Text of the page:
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From prominent players within the league, to fan bases in San Diego, St. Louis, New England, to the media, there seems to be an erosion of public trust in you and your office, do you acknowledge that and is there any way you would go about repairing that if you would even seek to do so?

The thing that you have to always do every day is earn that trust, earn that credibility and it’s by how you act and how you do things. Be transparent, making sure people understand the decisions you make. I don’t expect for one second for people to agree with every decision I make or we make as a league. Those are always difficult, sometimes contentious, and sometimes less than perfect decisions, but you do them in the best interest of long-term health of the game and the NFL and I think we do that. We always seek to do things better, I will always seek to do things better and that’s how we’ll continue to operate and if we can do if differently, we’ll do it differently.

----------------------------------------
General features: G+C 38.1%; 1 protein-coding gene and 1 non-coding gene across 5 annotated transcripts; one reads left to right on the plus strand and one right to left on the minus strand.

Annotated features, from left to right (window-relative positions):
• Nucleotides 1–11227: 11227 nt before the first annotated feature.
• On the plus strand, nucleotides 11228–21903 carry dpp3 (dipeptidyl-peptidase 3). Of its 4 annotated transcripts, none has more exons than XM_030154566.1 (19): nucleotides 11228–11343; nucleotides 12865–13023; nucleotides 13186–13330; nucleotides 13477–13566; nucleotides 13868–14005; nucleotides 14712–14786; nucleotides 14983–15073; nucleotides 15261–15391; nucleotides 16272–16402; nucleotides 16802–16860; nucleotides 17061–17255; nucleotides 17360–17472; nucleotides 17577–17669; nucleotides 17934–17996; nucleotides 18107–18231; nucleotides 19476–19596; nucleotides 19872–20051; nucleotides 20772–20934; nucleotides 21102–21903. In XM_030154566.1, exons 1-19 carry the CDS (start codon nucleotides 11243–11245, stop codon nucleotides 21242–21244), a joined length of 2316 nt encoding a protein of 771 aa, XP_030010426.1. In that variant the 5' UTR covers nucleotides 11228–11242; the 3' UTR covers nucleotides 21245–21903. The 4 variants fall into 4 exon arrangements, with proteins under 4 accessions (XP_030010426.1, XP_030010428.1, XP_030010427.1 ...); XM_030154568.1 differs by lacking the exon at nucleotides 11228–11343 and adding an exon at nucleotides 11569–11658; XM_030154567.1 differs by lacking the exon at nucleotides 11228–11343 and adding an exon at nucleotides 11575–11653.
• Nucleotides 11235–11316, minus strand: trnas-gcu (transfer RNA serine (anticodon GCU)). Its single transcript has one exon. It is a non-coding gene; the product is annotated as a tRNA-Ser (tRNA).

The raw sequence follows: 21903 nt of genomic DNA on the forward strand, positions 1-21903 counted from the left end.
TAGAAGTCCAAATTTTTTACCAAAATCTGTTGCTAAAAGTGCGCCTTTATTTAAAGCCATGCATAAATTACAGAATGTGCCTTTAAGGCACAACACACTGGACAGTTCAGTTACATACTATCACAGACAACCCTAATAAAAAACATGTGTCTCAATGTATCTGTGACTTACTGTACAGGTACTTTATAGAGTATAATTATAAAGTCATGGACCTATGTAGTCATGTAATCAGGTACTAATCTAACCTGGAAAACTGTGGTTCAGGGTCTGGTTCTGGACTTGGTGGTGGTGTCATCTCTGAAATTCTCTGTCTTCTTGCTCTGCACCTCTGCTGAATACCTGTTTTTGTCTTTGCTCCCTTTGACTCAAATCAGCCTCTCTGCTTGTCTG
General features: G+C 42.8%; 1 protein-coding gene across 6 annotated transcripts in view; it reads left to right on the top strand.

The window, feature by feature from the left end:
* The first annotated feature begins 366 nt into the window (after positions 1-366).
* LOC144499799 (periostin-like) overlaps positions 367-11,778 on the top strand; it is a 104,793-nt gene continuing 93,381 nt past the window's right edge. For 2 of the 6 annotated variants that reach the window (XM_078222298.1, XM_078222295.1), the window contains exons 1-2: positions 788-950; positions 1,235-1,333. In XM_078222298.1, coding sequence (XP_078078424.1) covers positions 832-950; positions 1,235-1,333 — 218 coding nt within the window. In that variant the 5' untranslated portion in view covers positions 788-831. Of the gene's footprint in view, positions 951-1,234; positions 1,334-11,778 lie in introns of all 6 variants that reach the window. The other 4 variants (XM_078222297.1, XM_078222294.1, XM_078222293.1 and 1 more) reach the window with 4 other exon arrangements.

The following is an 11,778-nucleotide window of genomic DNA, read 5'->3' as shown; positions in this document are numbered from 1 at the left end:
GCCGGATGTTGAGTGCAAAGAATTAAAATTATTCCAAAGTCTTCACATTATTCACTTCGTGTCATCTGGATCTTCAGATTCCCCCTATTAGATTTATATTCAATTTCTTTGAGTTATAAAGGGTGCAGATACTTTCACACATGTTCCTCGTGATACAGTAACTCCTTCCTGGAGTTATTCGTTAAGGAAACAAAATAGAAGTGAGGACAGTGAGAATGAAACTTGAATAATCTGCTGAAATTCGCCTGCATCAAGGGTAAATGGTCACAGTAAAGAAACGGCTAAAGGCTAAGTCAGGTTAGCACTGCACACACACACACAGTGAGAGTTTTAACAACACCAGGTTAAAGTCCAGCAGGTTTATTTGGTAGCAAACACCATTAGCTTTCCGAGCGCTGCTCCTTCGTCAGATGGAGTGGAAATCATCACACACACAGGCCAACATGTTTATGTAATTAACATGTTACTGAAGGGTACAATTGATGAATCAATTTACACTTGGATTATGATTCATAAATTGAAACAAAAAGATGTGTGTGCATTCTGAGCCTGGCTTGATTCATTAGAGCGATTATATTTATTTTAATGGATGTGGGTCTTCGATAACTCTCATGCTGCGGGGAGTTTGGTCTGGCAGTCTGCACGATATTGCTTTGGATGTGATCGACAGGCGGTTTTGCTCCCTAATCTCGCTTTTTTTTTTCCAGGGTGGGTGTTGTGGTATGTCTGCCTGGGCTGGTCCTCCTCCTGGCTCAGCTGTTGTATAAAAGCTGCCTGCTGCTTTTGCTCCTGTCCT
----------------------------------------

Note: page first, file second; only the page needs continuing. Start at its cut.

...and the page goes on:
The NFL sponsors the “Fuel Up to Play 60” program—thanks for that by the way—what plans does the NFL have to continue promoting and supporting health and wellness in the next generation?

“You and I talked about this in Kansas City a few weeks ago. I’m a father of twin daughters who are just a little bit older than you – they’re 15 – we believe very much in having our kids be active and healthy and to live a healthy lifestyle, and the Play 60 program was our way along with the players, our clubs and the league to make sure we encourage that in our communities and our schools. And so the leadership that you’re providing in your school and others are doing I think leads to a better generation. A generation that thinks better, achieves higher levels of success and frankly lives a higher quality of life. So for us, we’re not going to relent on that. We think it’s something that is authentic to who we are and what we do.”